Australia is a big country. Just getting to its best walking environments can take significant energy, resources and time. Adelaide is globally unique. It is on a small piece of plain wedged between the coast to the west and the hills to the east. For a dry climate, significant waterways find their way from the hills to the sea to the north and the south. How many other places have this variety on environment so close to the CBD?
A loop trail taking in coast, hills and fresh waterways could be accessed from the backdoors of a large population of curious, outdoors thirsty, health conscious people. It couldn’t be too hard to make. In a couple of years, I could put a rough line-map out to the walking community to do with it as it wished, and I could wash my hands of the project.
It soon became evident it wasn’t that easy. I needed help. The Friends of the Heysen Trail and the Warren Bonython Heysen Trail Foundation were very welcoming, they understood everything about making and managing a signature trail and were very good at it, but they had their plates full. SA Recreation Trails Inc (SARTI) were making the Lavender Federation Trail. They built and are managing a trail from scratch so they knew what they were doing. They were extremely helpful, totally authoritative, but they had their hands with the Lavender Federation Trail. The Department for Environment and Water (manager of the Heysen Trail) and the SA Tourism Commission had other agendas. I tried smaller walking groups and trail makers, anyone I could find.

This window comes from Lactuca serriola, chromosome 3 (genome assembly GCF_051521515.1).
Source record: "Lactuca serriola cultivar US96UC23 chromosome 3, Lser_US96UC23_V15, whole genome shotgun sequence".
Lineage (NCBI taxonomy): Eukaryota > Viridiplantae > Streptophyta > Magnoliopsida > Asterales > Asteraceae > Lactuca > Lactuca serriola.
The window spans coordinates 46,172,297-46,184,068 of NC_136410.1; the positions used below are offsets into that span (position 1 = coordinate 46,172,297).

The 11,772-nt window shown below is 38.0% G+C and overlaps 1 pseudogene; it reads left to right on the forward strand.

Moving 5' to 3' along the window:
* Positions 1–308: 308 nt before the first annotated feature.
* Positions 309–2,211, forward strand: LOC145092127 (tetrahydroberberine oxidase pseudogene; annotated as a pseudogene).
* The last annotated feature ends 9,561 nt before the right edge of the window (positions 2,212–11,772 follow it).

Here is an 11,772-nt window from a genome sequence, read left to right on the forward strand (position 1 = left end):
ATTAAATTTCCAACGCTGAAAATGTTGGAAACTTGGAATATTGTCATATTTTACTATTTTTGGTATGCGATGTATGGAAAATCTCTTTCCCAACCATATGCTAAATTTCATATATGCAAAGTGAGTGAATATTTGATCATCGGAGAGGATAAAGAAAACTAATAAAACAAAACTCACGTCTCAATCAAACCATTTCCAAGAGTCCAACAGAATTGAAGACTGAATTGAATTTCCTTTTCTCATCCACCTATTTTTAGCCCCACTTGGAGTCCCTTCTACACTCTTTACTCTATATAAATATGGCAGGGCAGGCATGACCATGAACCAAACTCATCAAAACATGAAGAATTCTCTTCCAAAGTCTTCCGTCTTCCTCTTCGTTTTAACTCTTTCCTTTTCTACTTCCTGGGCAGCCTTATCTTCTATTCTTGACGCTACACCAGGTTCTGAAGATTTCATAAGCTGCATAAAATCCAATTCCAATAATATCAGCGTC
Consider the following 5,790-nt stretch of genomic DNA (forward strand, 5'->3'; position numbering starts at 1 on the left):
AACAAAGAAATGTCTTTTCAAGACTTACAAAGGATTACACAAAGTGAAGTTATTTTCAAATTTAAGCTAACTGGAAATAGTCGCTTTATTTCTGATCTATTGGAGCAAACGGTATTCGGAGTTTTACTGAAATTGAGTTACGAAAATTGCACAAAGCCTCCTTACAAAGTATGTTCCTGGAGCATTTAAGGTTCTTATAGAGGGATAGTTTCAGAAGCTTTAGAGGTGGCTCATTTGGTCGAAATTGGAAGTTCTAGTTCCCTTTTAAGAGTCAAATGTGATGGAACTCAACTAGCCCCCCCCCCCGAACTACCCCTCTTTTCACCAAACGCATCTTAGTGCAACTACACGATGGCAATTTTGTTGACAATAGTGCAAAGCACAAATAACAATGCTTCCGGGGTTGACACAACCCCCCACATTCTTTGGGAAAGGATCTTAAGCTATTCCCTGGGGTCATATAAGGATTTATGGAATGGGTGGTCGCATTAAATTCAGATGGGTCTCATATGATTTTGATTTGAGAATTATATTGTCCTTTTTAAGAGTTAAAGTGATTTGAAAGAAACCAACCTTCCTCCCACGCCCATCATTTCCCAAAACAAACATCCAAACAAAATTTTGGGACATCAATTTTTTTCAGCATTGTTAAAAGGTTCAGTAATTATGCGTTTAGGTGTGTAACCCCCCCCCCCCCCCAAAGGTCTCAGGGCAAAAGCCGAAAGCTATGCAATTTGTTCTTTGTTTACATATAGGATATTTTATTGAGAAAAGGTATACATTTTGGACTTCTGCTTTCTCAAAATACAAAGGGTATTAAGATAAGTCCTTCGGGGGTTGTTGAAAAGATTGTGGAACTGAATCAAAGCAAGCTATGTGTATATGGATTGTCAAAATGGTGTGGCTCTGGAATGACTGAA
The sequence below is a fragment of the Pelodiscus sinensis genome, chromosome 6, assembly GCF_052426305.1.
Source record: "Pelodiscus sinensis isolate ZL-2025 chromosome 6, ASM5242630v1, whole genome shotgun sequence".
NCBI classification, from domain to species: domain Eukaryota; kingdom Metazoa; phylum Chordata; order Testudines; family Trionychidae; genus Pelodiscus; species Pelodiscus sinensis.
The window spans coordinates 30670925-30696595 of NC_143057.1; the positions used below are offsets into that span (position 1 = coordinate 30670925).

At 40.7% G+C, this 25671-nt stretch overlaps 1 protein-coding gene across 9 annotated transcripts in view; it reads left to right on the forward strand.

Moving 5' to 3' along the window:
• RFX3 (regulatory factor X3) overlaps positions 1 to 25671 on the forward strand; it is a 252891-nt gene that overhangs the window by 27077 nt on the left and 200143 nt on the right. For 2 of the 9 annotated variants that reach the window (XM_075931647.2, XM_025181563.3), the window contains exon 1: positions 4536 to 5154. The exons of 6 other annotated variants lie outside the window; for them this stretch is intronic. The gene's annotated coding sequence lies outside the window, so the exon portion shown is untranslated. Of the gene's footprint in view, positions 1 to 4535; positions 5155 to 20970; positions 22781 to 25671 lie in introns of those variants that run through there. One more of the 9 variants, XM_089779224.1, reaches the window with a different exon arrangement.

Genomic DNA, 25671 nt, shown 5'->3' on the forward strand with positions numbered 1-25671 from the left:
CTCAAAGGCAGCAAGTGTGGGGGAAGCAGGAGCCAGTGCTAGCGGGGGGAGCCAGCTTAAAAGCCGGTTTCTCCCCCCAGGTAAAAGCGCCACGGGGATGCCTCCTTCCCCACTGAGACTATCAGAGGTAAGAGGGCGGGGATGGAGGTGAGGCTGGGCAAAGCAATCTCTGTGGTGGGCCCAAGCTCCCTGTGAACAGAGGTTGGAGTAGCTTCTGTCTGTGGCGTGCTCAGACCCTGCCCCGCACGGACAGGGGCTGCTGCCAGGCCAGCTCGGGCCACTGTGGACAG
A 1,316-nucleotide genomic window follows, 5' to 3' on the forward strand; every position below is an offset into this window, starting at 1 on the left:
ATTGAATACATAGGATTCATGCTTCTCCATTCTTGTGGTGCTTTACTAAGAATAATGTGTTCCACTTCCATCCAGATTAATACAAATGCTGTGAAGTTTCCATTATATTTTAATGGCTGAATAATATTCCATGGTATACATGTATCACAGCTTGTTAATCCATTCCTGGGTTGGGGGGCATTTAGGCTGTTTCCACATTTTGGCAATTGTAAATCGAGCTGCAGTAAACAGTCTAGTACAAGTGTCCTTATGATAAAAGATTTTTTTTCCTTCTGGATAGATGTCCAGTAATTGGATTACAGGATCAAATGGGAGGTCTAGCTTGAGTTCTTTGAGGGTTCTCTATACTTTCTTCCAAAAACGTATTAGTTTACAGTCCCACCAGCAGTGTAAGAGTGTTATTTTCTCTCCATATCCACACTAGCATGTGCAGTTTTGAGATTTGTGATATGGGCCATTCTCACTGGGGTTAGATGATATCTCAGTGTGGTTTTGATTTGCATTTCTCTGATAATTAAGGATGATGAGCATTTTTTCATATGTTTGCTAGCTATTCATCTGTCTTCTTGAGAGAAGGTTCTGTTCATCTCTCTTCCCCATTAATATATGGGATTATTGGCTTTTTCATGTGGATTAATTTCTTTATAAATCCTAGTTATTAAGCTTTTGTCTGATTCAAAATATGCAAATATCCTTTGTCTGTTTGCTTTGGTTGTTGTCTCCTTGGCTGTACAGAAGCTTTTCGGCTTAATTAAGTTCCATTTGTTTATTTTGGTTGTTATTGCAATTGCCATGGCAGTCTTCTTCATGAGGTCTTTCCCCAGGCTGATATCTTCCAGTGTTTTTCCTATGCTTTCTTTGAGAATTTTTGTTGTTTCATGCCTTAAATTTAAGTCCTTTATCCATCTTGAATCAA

I toted my idea around hoping for a glimmer of break-through support. In the end it was John Eaton of Walking SA who listened and provided the encouragement I sought. Although no longer officially with Walking SA he was still heavily involved in walking initiatives and was strongly enthusiastic for the Adelaide100, as it came to be known. I was on a range of walking councils, boards, and committees. I joined the Board of Walking SA as well. The Adelaide100 became a Walking SA project in 2015. The first portion, 1.6km of unmade road reserve at Norton Summit known as Monument Road, was completed on the 19th June 2017.